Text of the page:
Field Guide to Falling in Love in Tasmania

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  • Returning in Fog

    Returning in Fog

    About two years ago, Danny and I returned to Tasmania after some months away. We’d been in different countries, remote from one another, and yet somehow came back to the island within twenty-four hours of one another. Soon enough we went for this bushwalk, to the top of Mount Arthur.

    Stomping up through the vivid green of a damp forest, it struck us how ordinary
    this reunion was – not only our reunion with each other, but with the forms and textures of the Tasmanian bush. “We’ve been and come back too many times,” I said. It was still beautiful, but a certain sentimentality seemed to be gone.

    The other day I made the last of six flights in the direction of home. I took a window seat and waited for the plane to descend through reams of thick cloud and fog. When I finally caught sight of home country, I struggled to find any landmark I recognised. The hills were all misted over, and the two-dimensional view of agricultural terrain offered me little obvious.

    There was a river, which I correctly guessed was the South Esk. It was lined with paperbarks and bald willows, full as a googy egg, making wetlands of the fields. It led me to the airport.

    I was quickly prompted to go for a drive in the countryside. I found myself drawn towards Mount Arthur again, on the backroads in its foothills. The wonky patchwork of farmland, garden, plantation and native forest was all well-known; the marsupial colour scheme of the vegetation as well; so too the rosellas in the branches, and the roadkill on the bitumen, sharp white bones sticking out from opened-up wallaby carcasses.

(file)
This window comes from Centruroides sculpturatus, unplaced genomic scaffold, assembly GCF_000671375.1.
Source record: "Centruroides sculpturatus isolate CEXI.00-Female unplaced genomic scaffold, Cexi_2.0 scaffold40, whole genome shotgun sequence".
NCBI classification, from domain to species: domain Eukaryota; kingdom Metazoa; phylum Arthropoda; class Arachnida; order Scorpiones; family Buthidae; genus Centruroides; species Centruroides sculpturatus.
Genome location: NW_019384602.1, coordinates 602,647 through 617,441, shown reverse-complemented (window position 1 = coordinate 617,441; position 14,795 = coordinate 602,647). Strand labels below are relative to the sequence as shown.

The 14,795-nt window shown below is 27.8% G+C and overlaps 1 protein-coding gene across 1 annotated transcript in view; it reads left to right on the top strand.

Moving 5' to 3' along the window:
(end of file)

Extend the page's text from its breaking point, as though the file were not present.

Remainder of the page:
I have passed more than one-third of this year outside of Tasmania. But wherever I’ve been, I’ve spent much time writing and researching the island. Is that why it doesn’t feel at all strange to suddenly be back in the midst of this endemic existence?

    Same as two years ago, I find myself
    whispering, like an incantation, the Latin binomials of pepperberry, waratah, myrtle beech. Fog hangs at the tops of stringybarks. Baubles of moisture hang from mossy trunks. There’s a white-out over Mount Arthur’s summit.

    A few weeks ago I caught up with Danny; once again, he’s also
    elsewhere. We know our friends mock us. We are openly and desperately enamoured with Tasmania, and yet we have spent more time away from it than almost anyone we know. We are sickeningly sentimental while we are afar, but then, upon return, it is all so normal and natural to be on an island at the bottom of the world, to wake up to the sounds of cantankerous birds, to smell eucalyptus or sassafras on the air.

    Yet of course the mystique persists. In 2015, on Mount Arthur, we had been wrapped up in fog for the duration of our bushwalk, when all of a sudden the scene opened up. We could see farmland and coastline, and the cluster of houses we lived in, clinging to the hillsides of a fertile river valley.

    Likewise, I find myself in new scenes every day. The modest burrow of a crayfish sits by the Second River. Ben Lomond is lumpy with snow and silver with morning light. I have dropped down beneath the cloud and I can be lost in a landscape which I’ve spent years trying to understand.

    The fog has suddenly cleared and the sky has taken the colour of a fairy-wren’s pate, the sun tilted south towards me, the westerlies stilled and restful.

    Before too long, Danny will be back as well.